Eventually, the dumplings came, and their warm taste made Itachi realize just how long he had gone without a proper meal, and how bland pre-packaged foods really were.

"They're good, aren't they?" He could guess that she was smiling. He could guess, but he couldn't tell for sure.

That was something else threatening to drive Itachi to distraction. He couldn't see the looks on people's faces when they spoke; he wanted to see a smile, one last time, before his sight faded entirely.

Again, the urge to cough was almost overwhelming; while Tenten turned away momentarily, he rubbed his head.

"Tenten!" A voice from outside the booth called; a male voice, exhilarated.

"Lee? Hinata? What are you both doing here? I thought you'd be at the exams!" Her voice was a mixed inflection of surprise and pleasure; to his own shock, Itachi found it rather pleasant.

Two figures slid into the booth, one on Tenten's left and the other on Itachi's right. The young man, Lee, was clad entirely in green, it seemed; Itachi was reminded irresistibly of one of the jonin he had fought when he had first come back to Konoha a little over four years ago.

The figure who sat by him was, as far as he could tell, female, a woman with a cloud of dark hair. Beyond that, nothing.

"Yes, Hinata-san and I did wish to attend, but when we heard that you would not we decided to give you company. When we could not find you in your apartment or the Uchiha compound, we went out to look for you."

Tenten shifted in her seat. "Lee, can I talk to you? There's a vending machine nearby; we need to get water anyway."

"Yes, of course."

They slipped away, and Itachi was left with the girl named Hinata. She too, was very quiet, and sat twiddling with her hands for a few moments, her hair falling over her face. Then, unexpectedly, she began to speak.

"How are you, Itachi-san?" Her voice was soft and quiet, somewhat hesitant almost as though the words did not come easily to her lips.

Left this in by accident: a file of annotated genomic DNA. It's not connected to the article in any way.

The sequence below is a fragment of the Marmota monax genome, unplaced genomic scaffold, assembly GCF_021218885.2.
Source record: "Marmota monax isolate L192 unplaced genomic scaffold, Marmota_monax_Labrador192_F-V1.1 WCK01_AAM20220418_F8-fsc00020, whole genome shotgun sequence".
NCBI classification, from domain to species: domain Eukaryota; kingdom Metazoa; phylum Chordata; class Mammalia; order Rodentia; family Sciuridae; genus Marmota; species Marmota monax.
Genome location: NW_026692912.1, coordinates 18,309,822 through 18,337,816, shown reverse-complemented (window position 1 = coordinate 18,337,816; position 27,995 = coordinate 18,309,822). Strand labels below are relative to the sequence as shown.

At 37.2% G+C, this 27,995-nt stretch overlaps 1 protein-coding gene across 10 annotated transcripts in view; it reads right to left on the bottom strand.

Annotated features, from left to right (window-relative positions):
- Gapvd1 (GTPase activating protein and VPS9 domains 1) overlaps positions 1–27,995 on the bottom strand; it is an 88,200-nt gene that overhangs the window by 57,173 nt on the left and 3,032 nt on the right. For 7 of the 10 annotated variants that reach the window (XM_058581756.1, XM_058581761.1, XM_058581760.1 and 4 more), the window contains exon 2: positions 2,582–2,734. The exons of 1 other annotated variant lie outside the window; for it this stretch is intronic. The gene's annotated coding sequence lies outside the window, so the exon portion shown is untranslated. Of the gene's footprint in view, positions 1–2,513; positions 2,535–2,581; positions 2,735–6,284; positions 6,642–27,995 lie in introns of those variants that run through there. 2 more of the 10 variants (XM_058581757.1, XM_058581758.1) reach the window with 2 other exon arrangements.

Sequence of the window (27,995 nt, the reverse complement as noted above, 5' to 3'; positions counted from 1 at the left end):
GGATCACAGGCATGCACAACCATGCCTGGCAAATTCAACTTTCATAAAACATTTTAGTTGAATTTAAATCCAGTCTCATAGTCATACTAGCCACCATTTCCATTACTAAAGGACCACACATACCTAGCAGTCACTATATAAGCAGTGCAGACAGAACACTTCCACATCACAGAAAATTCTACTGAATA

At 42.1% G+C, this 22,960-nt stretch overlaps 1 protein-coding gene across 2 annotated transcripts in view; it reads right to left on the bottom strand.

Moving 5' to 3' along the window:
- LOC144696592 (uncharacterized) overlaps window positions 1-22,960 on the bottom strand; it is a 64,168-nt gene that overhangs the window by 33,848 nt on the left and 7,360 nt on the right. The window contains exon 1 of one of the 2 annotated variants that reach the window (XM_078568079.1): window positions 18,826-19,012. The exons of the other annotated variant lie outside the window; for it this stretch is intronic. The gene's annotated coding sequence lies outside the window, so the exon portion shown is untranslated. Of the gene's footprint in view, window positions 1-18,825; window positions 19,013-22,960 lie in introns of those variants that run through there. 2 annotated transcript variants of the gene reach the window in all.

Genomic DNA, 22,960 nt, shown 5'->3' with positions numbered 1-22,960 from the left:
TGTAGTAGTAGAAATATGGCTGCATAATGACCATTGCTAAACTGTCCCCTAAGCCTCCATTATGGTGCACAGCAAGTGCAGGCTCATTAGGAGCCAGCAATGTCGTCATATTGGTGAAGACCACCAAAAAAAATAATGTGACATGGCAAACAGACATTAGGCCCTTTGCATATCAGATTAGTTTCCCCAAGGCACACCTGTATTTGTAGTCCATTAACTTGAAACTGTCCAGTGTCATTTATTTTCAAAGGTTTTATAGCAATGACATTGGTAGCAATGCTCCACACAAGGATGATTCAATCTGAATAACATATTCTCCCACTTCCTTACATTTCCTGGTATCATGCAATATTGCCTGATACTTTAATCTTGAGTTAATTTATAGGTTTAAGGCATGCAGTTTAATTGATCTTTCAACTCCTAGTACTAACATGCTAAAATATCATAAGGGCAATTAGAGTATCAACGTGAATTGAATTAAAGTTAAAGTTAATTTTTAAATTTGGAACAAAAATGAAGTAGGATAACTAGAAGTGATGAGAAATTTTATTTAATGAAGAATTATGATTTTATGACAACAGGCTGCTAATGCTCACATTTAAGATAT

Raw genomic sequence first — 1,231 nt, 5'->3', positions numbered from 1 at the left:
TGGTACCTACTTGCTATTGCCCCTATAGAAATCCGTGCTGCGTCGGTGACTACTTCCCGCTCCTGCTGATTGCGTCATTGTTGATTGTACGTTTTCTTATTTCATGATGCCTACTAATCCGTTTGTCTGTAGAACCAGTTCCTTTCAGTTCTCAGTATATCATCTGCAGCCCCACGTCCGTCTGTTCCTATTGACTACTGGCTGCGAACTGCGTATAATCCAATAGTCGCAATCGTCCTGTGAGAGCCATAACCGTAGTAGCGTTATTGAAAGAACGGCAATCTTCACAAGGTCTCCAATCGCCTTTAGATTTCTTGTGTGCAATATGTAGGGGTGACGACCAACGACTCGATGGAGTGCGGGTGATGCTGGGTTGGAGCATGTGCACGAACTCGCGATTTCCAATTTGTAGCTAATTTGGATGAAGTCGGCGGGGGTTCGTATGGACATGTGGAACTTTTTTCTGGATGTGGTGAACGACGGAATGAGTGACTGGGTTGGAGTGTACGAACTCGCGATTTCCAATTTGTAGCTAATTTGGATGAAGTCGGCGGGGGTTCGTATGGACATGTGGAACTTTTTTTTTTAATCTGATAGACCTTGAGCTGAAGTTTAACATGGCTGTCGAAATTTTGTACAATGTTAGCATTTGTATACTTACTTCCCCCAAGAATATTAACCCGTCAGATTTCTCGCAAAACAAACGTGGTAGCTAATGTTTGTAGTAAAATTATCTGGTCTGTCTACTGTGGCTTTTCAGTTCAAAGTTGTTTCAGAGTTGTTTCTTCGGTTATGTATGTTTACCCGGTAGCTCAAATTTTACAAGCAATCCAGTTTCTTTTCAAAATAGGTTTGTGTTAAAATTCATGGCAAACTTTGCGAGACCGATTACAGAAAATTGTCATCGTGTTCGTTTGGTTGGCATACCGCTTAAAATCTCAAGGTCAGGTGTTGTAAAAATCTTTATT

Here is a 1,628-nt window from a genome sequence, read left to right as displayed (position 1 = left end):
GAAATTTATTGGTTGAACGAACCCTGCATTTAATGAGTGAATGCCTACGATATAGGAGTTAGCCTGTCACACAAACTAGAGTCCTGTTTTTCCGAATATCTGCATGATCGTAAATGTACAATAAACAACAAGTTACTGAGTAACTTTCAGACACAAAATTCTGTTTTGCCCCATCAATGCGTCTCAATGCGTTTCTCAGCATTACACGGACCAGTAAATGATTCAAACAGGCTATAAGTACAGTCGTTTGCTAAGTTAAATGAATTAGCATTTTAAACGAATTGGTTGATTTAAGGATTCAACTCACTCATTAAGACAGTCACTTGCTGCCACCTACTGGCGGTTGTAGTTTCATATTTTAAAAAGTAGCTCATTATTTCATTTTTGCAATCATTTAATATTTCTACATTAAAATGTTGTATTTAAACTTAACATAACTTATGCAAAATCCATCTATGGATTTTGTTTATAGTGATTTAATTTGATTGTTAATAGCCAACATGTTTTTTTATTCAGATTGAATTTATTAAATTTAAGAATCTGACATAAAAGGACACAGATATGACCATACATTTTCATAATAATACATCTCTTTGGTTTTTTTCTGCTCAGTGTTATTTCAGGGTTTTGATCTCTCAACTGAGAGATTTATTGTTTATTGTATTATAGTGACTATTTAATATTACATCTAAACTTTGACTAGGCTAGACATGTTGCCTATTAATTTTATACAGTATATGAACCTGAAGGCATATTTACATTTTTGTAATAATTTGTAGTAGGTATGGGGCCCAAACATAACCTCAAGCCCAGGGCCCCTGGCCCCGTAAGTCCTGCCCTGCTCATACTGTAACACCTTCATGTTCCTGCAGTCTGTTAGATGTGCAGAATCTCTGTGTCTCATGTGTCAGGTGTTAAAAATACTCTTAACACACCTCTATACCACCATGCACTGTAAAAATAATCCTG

Politeness demanded an answer. "Well." It was a lie, but explaining how he truly felt would be somewhat more difficult.

She seemed content with this for a while. Itachi had long since abandoned his lunch, and found himself thinking with longing of when Tenten would return, if for no other reason than filling the air with talk again.

Hinata seemed to know who was on his mind. "Tenten-neesan has told me much about you."

Itachi snorted, ignoring the fact that the girl had just called Tenten 'neesan', and the closeness it implied. "None of it good, I'm sure."

A gentle reproach rose to her lips. "Actually, from what she has told me, I am led to believe that you are not nearly so black as you have been painted."

Itachi began to feel unaccountably light-headed.


After a talk to either confirm or deny the rumor Lee and Hinata were dating (Tenten had been listening to the rumor mill fairly hard lately, just in case she picked up any news of a planned attack on the man she was supposed to be watching), Tenten and her teammate started to return to the booth, four water bottles in hand.

What she saw made Tenten shove her water bottles into Lee's arms.

Itachi seemed to be in the process of hacking up a lung, coughing like a man who was choking, and drastically. Hinata was patting his back feverishly, her face white as a sheet with fear and bewilderment.

Sasuke warned me about this… Tenten ran up to the booth, just in time to catch the coughing man before he fell off his chair altogether.

"Oh my God, I'm sorry," she stammered, mortified. "Sasuke told me you had been ill for a while; I shouldn't have—"

"I'm…fine," Itachi managed to choke out. His clouding, paling eyes met her own still bright brown ones, and Tenten could see the lie hidden within them.

"Like hell," she muttered, slinging an arm around her shoulder. Itachi, for himself, found that he now needed her help not only to walk but to stand as well.